g:Profiler gene lists may be interpreted as ordered lists where elements (genes, proteins, probesets) are in order of decreasing importance. The ordered query option is useful when the genes are placed in some biologically meaningful order, for instance according to differential expression in a given microarray experiment. g:Profiler then performs incremental enrichment analysis with increasingly larger numbers of genes from the top of the list. This optimisation procedure identifies specific functional terms that associate to most dramatic changes in gene expression, as well as broader terms that characterise the gene set as a whole.
g:Sorter is a convenient method for producing examples of sorted lists from microarray co-expression searches.
Electronic annotations [IEA]
A significant proportion of functional annotations of Gene Ontology are assigned using in silico curation methods and have the IEA evidence code (Inferred from Electronic Annotation). While IEA annotations are an invaluable resource in mapping gene functions, manually curated annotations of experimental and computational studies are generally of higher confidence. Therefore it is sometimes advisable to exclude electronically inferred annotations from enrichment analysis and focus on annotations with stronger evidence. Excluding IEA annotations may also help reduce bias towards abundant and ubiquitous housekeeping genes like the ribosomes. Our IEA filter is enabled via a single checkbox no electronic GO annotations and corresponding enrichment analyses account for altered structure of GO annotations.
Besides various gene names, symbols and accessions, queries may be constructed from collections of chromosomal regions. ENSG genes from these regions are retrieved automatically. Genes need not fit the region fully, and hence one may even study single nucleotides (SNPs). g:Profiler uses a chromosome:start:end format for chromosomal regions, e.g. X:1:2000000. To activate chromosomal queries, check the checkbox chromosome ranges. Note that genes and chromosome regions cannot be mixed in a single query.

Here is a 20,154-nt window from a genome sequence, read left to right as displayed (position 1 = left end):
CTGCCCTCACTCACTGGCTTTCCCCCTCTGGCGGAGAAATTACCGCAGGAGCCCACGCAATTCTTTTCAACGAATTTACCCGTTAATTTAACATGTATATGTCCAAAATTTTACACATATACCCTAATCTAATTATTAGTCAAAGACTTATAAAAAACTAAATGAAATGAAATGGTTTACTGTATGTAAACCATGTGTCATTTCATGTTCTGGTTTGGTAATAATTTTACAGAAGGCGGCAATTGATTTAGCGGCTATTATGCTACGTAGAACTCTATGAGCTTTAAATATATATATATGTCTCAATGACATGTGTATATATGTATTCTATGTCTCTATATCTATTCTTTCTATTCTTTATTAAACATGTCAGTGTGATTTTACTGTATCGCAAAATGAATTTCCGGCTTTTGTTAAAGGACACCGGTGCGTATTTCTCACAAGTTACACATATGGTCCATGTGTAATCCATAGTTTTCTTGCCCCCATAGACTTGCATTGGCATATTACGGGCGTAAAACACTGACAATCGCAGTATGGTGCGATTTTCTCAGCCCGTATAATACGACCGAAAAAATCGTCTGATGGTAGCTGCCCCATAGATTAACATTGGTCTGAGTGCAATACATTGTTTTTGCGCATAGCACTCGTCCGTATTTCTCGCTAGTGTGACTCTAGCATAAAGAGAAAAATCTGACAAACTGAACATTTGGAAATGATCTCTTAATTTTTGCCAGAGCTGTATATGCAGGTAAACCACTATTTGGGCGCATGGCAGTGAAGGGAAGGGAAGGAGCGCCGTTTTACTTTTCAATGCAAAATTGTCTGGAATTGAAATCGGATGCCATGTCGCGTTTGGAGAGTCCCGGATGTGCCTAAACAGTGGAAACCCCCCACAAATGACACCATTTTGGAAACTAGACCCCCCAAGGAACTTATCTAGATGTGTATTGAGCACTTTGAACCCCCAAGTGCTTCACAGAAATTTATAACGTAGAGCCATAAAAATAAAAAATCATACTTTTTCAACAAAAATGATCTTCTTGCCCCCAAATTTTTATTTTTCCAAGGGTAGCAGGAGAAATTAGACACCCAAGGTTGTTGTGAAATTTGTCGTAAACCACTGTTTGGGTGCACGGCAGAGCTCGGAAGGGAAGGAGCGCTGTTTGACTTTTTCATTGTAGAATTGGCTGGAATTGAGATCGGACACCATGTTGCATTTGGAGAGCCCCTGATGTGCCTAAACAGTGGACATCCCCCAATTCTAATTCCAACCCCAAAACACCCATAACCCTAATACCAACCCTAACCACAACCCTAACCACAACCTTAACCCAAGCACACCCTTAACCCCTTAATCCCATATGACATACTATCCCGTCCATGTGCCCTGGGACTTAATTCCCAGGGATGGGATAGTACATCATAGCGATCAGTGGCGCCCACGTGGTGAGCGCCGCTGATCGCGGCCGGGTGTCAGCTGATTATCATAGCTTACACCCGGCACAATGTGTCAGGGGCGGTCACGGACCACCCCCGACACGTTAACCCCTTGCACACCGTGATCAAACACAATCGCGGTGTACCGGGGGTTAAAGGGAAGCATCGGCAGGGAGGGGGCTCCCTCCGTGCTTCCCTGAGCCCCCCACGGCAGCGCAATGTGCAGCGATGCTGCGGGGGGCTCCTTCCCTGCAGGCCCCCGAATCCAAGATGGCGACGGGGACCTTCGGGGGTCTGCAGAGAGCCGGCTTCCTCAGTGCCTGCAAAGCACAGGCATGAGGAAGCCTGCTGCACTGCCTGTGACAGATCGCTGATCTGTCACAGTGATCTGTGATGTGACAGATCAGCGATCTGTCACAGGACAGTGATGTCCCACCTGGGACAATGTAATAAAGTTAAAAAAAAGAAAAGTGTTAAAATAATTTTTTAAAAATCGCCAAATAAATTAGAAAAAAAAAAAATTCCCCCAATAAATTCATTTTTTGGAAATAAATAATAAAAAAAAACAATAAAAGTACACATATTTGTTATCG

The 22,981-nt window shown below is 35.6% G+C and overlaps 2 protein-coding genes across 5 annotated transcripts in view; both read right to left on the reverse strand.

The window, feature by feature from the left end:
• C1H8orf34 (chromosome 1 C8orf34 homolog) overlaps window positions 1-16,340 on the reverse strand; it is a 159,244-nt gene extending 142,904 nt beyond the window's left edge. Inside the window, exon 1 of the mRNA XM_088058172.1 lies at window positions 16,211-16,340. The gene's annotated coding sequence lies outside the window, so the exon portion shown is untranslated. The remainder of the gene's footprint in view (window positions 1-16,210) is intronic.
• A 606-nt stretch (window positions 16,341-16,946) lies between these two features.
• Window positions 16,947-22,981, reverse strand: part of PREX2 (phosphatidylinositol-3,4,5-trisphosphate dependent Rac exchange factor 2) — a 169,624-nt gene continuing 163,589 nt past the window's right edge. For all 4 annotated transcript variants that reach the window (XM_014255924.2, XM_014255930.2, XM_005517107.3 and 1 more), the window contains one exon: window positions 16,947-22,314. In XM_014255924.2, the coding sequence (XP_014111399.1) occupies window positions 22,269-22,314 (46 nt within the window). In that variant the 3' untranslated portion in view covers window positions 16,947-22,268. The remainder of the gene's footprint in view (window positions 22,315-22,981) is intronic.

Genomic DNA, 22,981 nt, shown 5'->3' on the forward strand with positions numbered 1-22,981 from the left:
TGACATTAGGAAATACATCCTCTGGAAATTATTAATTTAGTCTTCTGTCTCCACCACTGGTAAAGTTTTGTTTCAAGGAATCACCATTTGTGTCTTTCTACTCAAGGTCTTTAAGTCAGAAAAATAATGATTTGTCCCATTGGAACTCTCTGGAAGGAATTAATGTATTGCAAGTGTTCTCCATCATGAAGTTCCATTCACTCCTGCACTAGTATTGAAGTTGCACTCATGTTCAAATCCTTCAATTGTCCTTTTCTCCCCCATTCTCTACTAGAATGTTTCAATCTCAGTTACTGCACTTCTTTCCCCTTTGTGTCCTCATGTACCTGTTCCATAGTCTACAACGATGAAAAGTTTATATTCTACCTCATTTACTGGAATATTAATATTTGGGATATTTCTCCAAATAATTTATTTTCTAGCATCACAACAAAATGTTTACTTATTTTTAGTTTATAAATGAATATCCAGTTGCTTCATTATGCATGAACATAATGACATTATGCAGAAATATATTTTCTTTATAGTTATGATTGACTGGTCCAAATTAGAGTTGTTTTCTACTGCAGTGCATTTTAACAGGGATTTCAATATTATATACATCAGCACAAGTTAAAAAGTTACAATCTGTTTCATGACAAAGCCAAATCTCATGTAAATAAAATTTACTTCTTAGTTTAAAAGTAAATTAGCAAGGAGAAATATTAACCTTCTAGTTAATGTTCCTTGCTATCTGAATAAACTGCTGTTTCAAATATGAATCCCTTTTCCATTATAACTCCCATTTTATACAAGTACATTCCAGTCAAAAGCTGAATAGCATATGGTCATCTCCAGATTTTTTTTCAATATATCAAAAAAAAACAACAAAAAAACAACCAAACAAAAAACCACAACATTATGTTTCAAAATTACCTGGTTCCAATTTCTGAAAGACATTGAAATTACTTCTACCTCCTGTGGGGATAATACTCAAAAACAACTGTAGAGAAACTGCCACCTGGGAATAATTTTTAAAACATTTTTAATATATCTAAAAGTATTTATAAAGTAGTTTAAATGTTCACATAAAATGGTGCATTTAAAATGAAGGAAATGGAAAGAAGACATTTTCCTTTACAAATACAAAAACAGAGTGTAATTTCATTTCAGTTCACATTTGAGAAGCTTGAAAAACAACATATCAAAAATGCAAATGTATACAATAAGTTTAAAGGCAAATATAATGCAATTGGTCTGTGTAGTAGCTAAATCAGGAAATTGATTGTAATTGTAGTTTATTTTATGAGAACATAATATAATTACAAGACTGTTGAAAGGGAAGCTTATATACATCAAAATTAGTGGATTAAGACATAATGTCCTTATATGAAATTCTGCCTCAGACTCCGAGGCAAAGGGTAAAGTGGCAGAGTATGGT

Multiple testing correction
Multiple testing problem is a statistical concept that relates to the increased chance of getting significant-looking false positive results, when evaluating a large number of alternative hypotheses simultaneously. It is an important issue in functional enrichment analysis, since each input query is compared against hundreds of Gene Ontology terms, pathways, regulatory motifs, etc. Multiple testing correction systematically reduces the significance of detected p-values to discard false positives.
g:Profiler uses multiple testing correction by default and applies our tailor-made algorithm g:SCS for reducing significance scores. Alternatively, one may select Bonferroni correction (BC) or Benjamini-Hochberg FDR (False Discovery Rate) -- these two standard solutions to the multiple testing problem are available under Advanced options. In comparison to the latter two, our algorithm takes into account the unevenly distributed structure of functionally annotated gene sets. Our simulations in (Nucleic Acids Research, 2007) show that g:SCS provides a better threshold between significant and non-significant results than FDR or BC.